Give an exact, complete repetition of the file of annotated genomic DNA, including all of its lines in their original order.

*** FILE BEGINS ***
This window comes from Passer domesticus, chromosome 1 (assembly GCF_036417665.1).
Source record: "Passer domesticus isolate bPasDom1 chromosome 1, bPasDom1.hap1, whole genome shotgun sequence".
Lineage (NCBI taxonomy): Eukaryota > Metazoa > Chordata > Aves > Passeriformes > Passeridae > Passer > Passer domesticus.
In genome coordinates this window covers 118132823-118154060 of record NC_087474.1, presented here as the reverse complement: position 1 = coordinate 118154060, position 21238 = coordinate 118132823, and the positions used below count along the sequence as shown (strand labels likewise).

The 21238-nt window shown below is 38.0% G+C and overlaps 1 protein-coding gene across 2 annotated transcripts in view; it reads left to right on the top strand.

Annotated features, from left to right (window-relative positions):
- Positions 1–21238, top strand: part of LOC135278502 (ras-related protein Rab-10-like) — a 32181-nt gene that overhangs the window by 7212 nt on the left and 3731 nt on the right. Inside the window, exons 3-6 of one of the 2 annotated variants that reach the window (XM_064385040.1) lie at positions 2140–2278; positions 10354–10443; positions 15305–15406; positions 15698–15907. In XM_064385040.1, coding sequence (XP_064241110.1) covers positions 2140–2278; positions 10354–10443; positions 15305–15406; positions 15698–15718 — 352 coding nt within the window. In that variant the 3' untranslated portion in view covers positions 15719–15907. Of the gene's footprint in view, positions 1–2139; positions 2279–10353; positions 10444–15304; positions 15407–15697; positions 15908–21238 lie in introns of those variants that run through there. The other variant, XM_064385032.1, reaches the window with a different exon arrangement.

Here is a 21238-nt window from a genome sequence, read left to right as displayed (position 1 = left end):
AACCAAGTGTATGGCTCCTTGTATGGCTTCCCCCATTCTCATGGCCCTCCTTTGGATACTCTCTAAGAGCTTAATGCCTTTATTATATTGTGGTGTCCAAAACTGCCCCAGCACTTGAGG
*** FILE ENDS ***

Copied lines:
This window comes from Passer domesticus, chromosome 1 (assembly GCF_036417665.1).
Source record: "Passer domesticus isolate bPasDom1 chromosome 1, bPasDom1.hap1, whole genome shotgun sequence".
Lineage (NCBI taxonomy): Eukaryota > Metazoa > Chordata > Aves > Passeriformes > Passeridae > Passer > Passer domesticus.
In genome coordinates this window covers 118132823-118154060 of record NC_087474.1, presented here as the reverse complement: position 1 = coordinate 118154060, position 21238 = coordinate 118132823, and the positions used below count along the sequence as shown (strand labels likewise).

The 21238-nt window shown below is 38.0% G+C and overlaps 1 protein-coding gene across 2 annotated transcripts in view; it reads left to right on the top strand.

Annotated features, from left to right (window-relative positions):
- Positions 1–21238, top strand: part of LOC135278502 (ras-related protein Rab-10-like) — a 32181-nt gene that overhangs the window by 7212 nt on the left and 3731 nt on the right. Inside the window, exons 3-6 of one of the 2 annotated variants that reach the window (XM_064385040.1) lie at positions 2140–2278; positions 10354–10443; positions 15305–15406; positions 15698–15907. In XM_064385040.1, coding sequence (XP_064241110.1) covers positions 2140–2278; positions 10354–10443; positions 15305–15406; positions 15698–15718 — 352 coding nt within the window. In that variant the 3' untranslated portion in view covers positions 15719–15907. Of the gene's footprint in view, positions 1–2139; positions 2279–10353; positions 10444–15304; positions 15407–15697; positions 15908–21238 lie in introns of those variants that run through there. The other variant, XM_064385032.1, reaches the window with a different exon arrangement.

Here is a 21238-nt window from a genome sequence, read left to right as displayed (position 1 = left end):
AACCAAGTGTATGGCTCCTTGTATGGCTTCCCCCATTCTCATGGCCCTCCTTTGGATACTCTCTAAGAGCTTAATGCCTTTATTATATTGTGGTGTCCAAAACTGCCCCAGCACTTGAGG